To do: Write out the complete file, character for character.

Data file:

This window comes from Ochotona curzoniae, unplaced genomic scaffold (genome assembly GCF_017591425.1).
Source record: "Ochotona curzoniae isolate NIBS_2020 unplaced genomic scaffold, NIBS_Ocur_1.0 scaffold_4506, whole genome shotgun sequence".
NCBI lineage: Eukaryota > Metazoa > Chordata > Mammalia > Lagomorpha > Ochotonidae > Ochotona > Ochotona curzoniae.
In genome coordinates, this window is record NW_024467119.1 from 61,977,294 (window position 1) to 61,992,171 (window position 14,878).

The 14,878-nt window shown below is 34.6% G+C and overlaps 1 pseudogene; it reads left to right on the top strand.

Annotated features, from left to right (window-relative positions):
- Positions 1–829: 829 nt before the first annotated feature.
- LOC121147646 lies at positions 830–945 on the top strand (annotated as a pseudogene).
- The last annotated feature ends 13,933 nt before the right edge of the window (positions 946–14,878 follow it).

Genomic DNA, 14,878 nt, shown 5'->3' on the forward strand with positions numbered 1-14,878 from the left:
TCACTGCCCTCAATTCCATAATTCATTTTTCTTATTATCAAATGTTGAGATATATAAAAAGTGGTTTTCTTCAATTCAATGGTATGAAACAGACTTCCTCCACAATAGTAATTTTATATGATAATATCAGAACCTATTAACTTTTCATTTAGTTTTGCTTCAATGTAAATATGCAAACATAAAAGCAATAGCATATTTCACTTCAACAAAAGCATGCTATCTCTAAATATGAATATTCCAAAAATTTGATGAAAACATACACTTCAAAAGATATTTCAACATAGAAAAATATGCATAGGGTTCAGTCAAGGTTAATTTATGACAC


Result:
This window comes from Ochotona curzoniae, unplaced genomic scaffold (genome assembly GCF_017591425.1).
Source record: "Ochotona curzoniae isolate NIBS_2020 unplaced genomic scaffold, NIBS_Ocur_1.0 scaffold_4506, whole genome shotgun sequence".
NCBI lineage: Eukaryota > Metazoa > Chordata > Mammalia > Lagomorpha > Ochotonidae > Ochotona > Ochotona curzoniae.
In genome coordinates, this window is record NW_024467119.1 from 61,977,294 (window position 1) to 61,992,171 (window position 14,878).

The 14,878-nt window shown below is 34.6% G+C and overlaps 1 pseudogene; it reads left to right on the top strand.

Annotated features, from left to right (window-relative positions):
- Positions 1–829: 829 nt before the first annotated feature.
- LOC121147646 lies at positions 830–945 on the top strand (annotated as a pseudogene).
- The last annotated feature ends 13,933 nt before the right edge of the window (positions 946–14,878 follow it).

Genomic DNA, 14,878 nt, shown 5'->3' on the forward strand with positions numbered 1-14,878 from the left:
TCACTGCCCTCAATTCCATAATTCATTTTTCTTATTATCAAATGTTGAGATATATAAAAAGTGGTTTTCTTCAATTCAATGGTATGAAACAGACTTCCTCCACAATAGTAATTTTATATGATAATATCAGAACCTATTAACTTTTCATTTAGTTTTGCTTCAATGTAAATATGCAAACATAAAAGCAATAGCATATTTCACTTCAACAAAAGCATGCTATCTCTAAATATGAATATTCCAAAAATTTGATGAAAACATACACTTCAAAAGATATTTCAACATAGAAAAATATGCATAGGGTTCAGTCAAGGTTAATTTATGACAC